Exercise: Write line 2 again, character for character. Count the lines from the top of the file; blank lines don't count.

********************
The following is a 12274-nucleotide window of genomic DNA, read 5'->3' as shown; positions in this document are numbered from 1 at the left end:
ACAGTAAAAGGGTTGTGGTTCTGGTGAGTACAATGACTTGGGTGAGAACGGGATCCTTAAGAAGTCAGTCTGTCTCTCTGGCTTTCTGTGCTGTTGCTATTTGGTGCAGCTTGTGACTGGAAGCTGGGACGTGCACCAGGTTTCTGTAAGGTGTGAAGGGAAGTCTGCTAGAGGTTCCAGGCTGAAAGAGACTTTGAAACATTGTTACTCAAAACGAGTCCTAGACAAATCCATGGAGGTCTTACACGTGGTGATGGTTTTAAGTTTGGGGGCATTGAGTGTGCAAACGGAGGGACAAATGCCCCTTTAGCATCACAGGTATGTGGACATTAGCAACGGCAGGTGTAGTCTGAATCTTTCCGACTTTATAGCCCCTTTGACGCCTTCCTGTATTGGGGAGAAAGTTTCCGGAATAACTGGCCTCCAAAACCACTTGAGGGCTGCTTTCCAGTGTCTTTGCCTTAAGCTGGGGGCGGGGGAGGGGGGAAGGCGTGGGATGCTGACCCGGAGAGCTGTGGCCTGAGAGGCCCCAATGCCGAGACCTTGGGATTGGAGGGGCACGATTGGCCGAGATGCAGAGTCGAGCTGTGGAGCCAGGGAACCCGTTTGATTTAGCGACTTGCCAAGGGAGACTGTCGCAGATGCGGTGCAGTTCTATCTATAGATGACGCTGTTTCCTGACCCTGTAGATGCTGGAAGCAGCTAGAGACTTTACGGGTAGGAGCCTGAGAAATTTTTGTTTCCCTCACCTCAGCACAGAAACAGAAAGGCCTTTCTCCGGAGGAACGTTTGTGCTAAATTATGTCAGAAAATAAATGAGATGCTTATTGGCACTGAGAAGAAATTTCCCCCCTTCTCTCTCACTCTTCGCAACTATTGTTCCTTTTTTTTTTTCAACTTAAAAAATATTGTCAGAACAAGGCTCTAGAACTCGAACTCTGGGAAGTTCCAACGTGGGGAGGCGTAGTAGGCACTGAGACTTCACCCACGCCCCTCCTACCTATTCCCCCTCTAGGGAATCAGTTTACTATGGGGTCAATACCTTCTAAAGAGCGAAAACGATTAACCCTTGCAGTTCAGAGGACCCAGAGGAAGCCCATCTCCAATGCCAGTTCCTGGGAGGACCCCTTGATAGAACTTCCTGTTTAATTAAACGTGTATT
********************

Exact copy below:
ACAGTAAAAGGGTTGTGGTTCTGGTGAGTACAATGACTTGGGTGAGAACGGGATCCTTAAGAAGTCAGTCTGTCTCTCTGGCTTTCTGTGCTGTTGCTATTTGGTGCAGCTTGTGACTGGAAGCTGGGACGTGCACCAGGTTTCTGTAAGGTGTGAAGGGAAGTCTGCTAGAGGTTCCAGGCTGAAAGAGACTTTGAAACATTGTTACTCAAAACGAGTCCTAGACAAATCCATGGAGGTCTTACACGTGGTGATGGTTTTAAGTTTGGGGGCATTGAGTGTGCAAACGGAGGGACAAATGCCCCTTTAGCATCACAGGTATGTGGACATTAGCAACGGCAGGTGTAGTCTGAATCTTTCCGACTTTATAGCCCCTTTGACGCCTTCCTGTATTGGGGAGAAAGTTTCCGGAATAACTGGCCTCCAAAACCACTTGAGGGCTGCTTTCCAGTGTCTTTGCCTTAAGCTGGGGGCGGGGGAGGGGGGAAGGCGTGGGATGCTGACCCGGAGAGCTGTGGCCTGAGAGGCCCCAATGCCGAGACCTTGGGATTGGAGGGGCACGATTGGCCGAGATGCAGAGTCGAGCTGTGGAGCCAGGGAACCCGTTTGATTTAGCGACTTGCCAAGGGAGACTGTCGCAGATGCGGTGCAGTTCTATCTATAGATGACGCTGTTTCCTGACCCTGTAGATGCTGGAAGCAGCTAGAGACTTTACGGGTAGGAGCCTGAGAAATTTTTGTTTCCCTCACCTCAGCACAGAAACAGAAAGGCCTTTCTCCGGAGGAACGTTTGTGCTAAATTATGTCAGAAAATAAATGAGATGCTTATTGGCACTGAGAAGAAATTTCCCCCCTTCTCTCTCACTCTTCGCAACTATTGTTCCTTTTTTTTTTTCAACTTAAAAAATATTGTCAGAACAAGGCTCTAGAACTCGAACTCTGGGAAGTTCCAACGTGGGGAGGCGTAGTAGGCACTGAGACTTCACCCACGCCCCTCCTACCTATTCCCCCTCTAGGGAATCAGTTTACTATGGGGTCAATACCTTCTAAAGAGCGAAAACGATTAACCCTTGCAGTTCAGAGGACCCAGAGGAAGCCCATCTCCAATGCCAGTTCCTGGGAGGACCCCTTGATAGAACTTCCTGTTTAATTAAACGTGTATT